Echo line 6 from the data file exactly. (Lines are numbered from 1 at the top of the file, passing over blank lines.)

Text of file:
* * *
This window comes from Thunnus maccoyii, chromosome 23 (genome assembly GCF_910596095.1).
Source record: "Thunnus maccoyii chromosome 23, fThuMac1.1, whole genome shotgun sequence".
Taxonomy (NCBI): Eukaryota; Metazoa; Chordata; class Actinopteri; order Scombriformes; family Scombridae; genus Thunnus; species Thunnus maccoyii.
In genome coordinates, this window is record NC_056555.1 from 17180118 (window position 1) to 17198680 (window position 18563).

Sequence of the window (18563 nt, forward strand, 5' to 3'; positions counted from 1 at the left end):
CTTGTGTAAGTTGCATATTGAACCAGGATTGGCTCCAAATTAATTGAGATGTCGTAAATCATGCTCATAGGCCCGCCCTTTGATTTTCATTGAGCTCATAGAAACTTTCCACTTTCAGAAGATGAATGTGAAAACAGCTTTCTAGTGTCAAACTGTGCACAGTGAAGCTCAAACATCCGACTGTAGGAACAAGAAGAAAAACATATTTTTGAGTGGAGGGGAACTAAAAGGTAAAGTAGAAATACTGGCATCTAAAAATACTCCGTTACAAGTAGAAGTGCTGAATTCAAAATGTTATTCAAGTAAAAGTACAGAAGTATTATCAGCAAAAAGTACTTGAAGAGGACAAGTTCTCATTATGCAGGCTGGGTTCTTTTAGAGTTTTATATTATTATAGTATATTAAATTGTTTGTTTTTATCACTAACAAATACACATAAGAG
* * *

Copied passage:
CTTGTGTAAGTTGCATATTGAACCAGGATTGGCTCCAAATTAATTGAGATGTCGTAAATCATGCTCATAGGCCCGCCCTTTGATTTTCATTGAGCTCATAGAAACTTTCCACTTTCAGAAGATGAATGTGAAAACAGCTTTCTAGTGTCAAACTGTGCACAGTGAAGCTCAAACATCCGACTGTAGGAACAAGAAGAAAAACATATTTTTGAGTGGAGGGGAACTAAAAGGTAAAGTAGAAATACTGGCATCTAAAAATACTCCGTTACAAGTAGAAGTGCTGAATTCAAAATGTTATTCAAGTAAAAGTACAGAAGTATTATCAGCAAAAAGTACTTGAAGAGGACAAGTTCTCATTATGCAGGCTGGGTTCTTTTAGAGTTTTATATTATTATAGTATATTAAATTGTTTGTTTTTATCACTAACAAATACACATAAGAG